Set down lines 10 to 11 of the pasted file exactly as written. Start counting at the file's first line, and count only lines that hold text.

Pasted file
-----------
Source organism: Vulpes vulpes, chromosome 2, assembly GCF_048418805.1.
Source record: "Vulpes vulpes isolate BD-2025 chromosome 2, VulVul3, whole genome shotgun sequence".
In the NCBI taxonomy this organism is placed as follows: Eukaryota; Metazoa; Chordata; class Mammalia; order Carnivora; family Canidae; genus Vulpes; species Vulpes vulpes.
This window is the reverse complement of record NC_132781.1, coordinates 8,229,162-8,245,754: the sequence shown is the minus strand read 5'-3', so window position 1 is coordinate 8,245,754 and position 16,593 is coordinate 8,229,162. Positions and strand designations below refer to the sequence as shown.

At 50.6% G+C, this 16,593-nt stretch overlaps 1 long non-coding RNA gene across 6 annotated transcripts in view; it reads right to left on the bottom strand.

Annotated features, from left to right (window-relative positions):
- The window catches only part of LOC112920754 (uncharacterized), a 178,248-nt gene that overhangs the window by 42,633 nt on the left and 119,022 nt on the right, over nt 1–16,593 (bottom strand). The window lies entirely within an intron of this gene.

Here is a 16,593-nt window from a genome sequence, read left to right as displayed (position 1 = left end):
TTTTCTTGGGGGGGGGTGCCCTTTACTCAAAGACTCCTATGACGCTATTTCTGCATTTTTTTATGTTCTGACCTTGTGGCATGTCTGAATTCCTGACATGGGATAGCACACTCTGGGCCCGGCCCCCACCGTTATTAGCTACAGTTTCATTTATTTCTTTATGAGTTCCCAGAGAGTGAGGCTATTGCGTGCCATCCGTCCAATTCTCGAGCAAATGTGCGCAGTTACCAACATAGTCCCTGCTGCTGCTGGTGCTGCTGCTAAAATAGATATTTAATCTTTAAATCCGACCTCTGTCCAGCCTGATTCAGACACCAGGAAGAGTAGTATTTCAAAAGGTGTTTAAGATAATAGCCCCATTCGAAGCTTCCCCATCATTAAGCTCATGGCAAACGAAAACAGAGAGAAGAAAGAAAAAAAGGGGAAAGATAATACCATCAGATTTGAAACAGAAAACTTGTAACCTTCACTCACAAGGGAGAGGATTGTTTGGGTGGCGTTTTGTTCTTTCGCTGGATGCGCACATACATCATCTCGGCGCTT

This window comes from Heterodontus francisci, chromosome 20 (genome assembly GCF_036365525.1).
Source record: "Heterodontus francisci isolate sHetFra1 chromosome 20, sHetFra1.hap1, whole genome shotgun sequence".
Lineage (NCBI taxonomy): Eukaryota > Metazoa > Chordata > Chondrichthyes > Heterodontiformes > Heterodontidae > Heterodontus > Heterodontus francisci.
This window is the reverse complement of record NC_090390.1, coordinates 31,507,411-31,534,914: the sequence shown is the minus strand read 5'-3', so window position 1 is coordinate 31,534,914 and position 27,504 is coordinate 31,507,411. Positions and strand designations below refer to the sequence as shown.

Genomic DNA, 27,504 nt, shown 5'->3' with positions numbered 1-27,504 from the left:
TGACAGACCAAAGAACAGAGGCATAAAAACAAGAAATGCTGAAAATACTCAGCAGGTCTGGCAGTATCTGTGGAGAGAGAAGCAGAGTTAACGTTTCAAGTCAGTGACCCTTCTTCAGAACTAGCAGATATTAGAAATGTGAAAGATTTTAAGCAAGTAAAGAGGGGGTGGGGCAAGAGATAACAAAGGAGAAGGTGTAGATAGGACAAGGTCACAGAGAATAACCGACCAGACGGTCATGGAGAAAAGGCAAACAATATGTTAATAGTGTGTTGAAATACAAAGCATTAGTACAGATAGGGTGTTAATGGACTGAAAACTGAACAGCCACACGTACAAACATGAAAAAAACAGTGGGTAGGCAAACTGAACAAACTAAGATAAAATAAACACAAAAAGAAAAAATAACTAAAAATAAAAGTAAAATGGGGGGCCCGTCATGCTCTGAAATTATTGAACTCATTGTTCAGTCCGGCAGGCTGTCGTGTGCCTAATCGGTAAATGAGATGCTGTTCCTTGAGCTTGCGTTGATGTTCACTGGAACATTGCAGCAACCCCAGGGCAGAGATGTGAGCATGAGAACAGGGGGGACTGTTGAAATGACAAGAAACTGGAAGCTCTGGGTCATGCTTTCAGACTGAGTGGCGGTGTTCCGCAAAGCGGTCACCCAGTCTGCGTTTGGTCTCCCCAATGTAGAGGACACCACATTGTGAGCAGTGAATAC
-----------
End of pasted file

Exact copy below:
This window comes from Heterodontus francisci, chromosome 20 (genome assembly GCF_036365525.1).
Source record: "Heterodontus francisci isolate sHetFra1 chromosome 20, sHetFra1.hap1, whole genome shotgun sequence".